Ain’t nothing but brilliant from Elles Bailey

Like many artists looking to fill the gap created both artistically and financially by restrictions on live gatherings this year, Elles Bailey has also produced a lockdown “live” album (as in recorded and broadcast live but without an adoring audience present).  There have been plenty of these over the year and like the experience of many home football teams, the absence of an encouraging friendly crowd can leave an empty feeling that sometimes impacts performance.  However, cleverly (or perhaps driven by practicalities), Elles has avoided re-treading familiar ground and, instead, treated her fans to stripped-down acoustic versions of cover songs taken from two musical categories, roots blues and her favourite songwriters, or as she put it herself, paying “tribute to the writers & songs that have become entangled in my soul over the years”.

The difference between you or me getting the acoustic out and unimaginatively warbling our way through our favourite tracks and this offering is two-fold. Firstly, Elles is a fantastic singer.  I’m undoubtedly biased as I love her voice.  She could sing the proverbial phone book and it would sound good.  It’s part of the wonderful mystery of life as to why we individually like different tonal qualities.  In Elles case it seems obvious: she has a beautiful combination of sweet melodic qualities mixed in with the hint of a husky rasp that gives her all the power needed to give a performance the oomph required without having to resort to screechy wailing.  While the music is stripped down to two guitars for the first set of songs, the subtle but precisely effective guitar playing by Joe Wilkins elevates these versions way beyond a simple strum through.  His slide playing is superb, each note just perfect for these simple but thoughtful arrangements. Phil King on acoustic provides equally understated support as well, providing tight harmonies on the songwriters’ selection.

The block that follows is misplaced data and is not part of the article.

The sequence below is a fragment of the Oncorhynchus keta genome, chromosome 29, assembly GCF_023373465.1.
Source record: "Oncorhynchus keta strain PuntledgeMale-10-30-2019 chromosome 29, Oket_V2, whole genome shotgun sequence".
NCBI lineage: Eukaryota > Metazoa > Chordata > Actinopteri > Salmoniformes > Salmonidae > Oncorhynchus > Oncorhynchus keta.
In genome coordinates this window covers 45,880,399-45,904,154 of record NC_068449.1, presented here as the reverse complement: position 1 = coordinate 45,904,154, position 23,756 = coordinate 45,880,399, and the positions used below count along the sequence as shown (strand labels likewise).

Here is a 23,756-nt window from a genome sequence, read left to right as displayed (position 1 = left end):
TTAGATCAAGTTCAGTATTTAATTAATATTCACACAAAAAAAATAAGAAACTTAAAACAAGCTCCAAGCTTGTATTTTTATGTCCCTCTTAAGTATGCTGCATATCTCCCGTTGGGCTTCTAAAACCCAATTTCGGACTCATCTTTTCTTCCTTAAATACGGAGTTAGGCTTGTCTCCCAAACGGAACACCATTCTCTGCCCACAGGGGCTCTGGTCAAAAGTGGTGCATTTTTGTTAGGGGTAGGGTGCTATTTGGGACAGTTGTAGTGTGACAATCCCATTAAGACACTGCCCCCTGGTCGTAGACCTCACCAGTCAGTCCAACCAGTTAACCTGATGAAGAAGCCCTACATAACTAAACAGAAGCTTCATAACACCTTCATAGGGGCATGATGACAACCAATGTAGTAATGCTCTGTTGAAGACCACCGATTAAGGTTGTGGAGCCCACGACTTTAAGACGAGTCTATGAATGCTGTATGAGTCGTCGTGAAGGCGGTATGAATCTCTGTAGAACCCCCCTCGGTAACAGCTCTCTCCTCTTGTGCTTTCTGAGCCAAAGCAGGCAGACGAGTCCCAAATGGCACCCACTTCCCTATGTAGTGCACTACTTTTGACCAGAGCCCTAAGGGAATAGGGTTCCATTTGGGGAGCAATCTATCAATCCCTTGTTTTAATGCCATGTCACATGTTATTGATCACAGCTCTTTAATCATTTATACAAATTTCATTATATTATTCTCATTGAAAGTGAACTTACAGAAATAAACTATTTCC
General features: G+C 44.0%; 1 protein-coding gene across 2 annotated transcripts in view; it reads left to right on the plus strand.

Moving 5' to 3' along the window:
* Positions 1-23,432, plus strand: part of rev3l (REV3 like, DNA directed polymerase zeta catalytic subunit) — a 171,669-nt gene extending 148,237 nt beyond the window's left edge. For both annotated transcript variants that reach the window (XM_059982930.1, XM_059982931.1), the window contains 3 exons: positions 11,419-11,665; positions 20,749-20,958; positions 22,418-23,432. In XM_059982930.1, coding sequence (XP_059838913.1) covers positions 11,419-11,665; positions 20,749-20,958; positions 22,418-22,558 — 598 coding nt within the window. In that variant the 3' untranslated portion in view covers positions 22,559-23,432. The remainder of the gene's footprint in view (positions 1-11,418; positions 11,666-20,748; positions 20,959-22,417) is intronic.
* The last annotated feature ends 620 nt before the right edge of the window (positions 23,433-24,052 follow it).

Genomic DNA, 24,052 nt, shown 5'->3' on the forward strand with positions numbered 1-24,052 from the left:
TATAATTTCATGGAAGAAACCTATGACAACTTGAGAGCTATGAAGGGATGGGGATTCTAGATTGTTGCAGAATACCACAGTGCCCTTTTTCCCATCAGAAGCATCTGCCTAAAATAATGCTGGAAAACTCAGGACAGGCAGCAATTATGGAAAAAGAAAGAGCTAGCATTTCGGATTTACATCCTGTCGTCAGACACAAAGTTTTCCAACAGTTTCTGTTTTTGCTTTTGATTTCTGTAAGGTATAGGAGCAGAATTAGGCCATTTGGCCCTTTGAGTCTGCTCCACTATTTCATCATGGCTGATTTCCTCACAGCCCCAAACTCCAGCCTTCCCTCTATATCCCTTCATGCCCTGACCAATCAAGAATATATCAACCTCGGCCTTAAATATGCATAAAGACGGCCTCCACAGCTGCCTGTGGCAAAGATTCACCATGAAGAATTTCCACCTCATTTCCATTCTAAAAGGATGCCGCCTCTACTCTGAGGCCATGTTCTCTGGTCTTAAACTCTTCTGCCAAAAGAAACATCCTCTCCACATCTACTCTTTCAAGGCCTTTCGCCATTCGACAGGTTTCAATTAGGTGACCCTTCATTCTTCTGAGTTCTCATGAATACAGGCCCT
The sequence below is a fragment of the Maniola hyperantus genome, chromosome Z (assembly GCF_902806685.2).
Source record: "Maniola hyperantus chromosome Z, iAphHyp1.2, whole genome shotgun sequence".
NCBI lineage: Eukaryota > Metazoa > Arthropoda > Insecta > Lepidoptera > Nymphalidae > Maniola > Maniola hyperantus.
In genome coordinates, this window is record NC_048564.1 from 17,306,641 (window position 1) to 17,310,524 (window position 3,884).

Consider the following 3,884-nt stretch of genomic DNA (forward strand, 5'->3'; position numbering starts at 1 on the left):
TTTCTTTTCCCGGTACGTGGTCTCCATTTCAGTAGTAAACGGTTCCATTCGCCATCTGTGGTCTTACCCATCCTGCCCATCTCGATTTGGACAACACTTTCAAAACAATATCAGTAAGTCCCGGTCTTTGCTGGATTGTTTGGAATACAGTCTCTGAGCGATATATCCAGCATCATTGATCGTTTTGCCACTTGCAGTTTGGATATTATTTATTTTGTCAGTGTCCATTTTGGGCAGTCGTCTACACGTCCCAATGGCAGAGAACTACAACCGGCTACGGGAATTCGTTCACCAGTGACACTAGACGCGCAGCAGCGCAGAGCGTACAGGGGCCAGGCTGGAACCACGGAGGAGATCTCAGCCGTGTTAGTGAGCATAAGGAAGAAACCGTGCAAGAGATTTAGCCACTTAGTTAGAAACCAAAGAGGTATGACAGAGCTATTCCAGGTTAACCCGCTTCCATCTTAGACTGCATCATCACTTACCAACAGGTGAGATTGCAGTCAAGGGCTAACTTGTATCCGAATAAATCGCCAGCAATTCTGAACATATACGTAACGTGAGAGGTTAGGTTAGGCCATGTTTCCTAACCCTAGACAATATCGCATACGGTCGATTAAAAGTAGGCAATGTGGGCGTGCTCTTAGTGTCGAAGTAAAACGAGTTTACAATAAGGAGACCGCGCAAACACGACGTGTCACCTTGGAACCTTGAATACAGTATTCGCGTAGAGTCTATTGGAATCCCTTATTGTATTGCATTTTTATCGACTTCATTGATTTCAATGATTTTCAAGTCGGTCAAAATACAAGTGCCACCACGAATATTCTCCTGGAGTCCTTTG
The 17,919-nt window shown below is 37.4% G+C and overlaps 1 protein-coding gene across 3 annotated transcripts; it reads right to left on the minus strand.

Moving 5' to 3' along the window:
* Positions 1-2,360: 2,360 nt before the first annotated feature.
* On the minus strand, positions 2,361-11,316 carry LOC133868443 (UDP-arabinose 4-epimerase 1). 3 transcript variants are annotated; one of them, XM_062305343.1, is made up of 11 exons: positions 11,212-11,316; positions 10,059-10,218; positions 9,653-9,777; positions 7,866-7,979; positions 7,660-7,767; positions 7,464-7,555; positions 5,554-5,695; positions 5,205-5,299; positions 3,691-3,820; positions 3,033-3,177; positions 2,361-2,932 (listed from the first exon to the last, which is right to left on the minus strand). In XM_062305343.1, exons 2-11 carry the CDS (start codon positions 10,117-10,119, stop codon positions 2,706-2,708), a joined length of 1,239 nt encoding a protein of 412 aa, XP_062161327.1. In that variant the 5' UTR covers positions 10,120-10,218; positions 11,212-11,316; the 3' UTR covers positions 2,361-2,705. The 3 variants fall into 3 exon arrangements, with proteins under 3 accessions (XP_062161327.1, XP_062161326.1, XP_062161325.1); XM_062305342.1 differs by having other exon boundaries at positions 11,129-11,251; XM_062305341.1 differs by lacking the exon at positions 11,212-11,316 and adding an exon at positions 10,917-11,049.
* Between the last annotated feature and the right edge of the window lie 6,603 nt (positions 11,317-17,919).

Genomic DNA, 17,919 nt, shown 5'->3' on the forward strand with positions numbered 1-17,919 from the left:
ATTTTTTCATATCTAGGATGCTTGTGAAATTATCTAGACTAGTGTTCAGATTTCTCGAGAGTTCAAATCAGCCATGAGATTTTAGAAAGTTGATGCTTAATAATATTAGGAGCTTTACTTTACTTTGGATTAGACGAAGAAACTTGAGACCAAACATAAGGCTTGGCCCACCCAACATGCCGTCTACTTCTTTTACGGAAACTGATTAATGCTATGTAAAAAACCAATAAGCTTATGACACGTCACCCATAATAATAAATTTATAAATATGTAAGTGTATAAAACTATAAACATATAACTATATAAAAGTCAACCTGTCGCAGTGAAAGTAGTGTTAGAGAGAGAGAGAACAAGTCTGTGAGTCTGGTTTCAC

The selections are a mix of the familiar, Paul Simon’s “Fifty Ways to Leave Your Lover”, Willie Dixon’s “You Can’t Judge a Book by its Cover” and Elton John and Bernie Taupin’s “Border Song” etc with the less familiar (to me at least), Mary Gauthier’s “Mercy Now” and “Crowded Table” by the Highwomen (given that they are a superstar country combo, it’s probably only me).  Regardless of any pre-existing knowledge of these tunes, the versions here are all excellent in their own right; a testament to the quality of the songwriting as well as the exemplary performances. The substitution of Joe James on double bass as the second guitarist for the blues set gives things a different audio dimension (some great playing by him on Buffalo Springfield’s “For What It’s Worth”). 

I personally would be more than happy not to hear another version of “Spoonful” but listening to the version here proves that with the right, imaginative arrangement and a singer able to get the most out of the lyrics and provide her own interpretation, new life can be breathed into an old chestnut.  Each of the 16 songs on this impeccable selection is a real gem.  It may not have come about without Covid, but this is definitely a silver lining to that particular cloud.  This is a very nice addition to the Elles Bailey catalogue (volume II would be equally welcome!).

Bluesdoodles Rating: Wonderful – Will bring added ENJOYMENT to your collection

TRACKLISTING
1. I Remember Everything (PRINE)
2. Crowded Table (CARLILE, HEMBY, McKENNA)
3. Border Song (JOHN, TAUPIN)
4. You Are Not Alone (TWEEDY)
5. Fifty Ways To Leave Your Lover (SIMON)
6. Mercy Now (GAUTHIER)
7. Angel From Montgomery (PRINE)
8. Love Me Like A Man (SMITHER)
9. Where Did You Sleep Last Night (LEDBETTER)
10. Way Down In The Hole (WAITS)
11. When The Levee Breaks (McCOY)
12. Ain’t No Love In The Heart Of The City (PRICE, WALSH)
13. No Mercy In This Land (HARPER)
14. Spoonful (DIXON)
15. For What It’s Worth (STILLS)
16. You Can’t Judge A Book By It’s Cover (DIXON)

Ain’t nothing but brilliant from Elles Bailey

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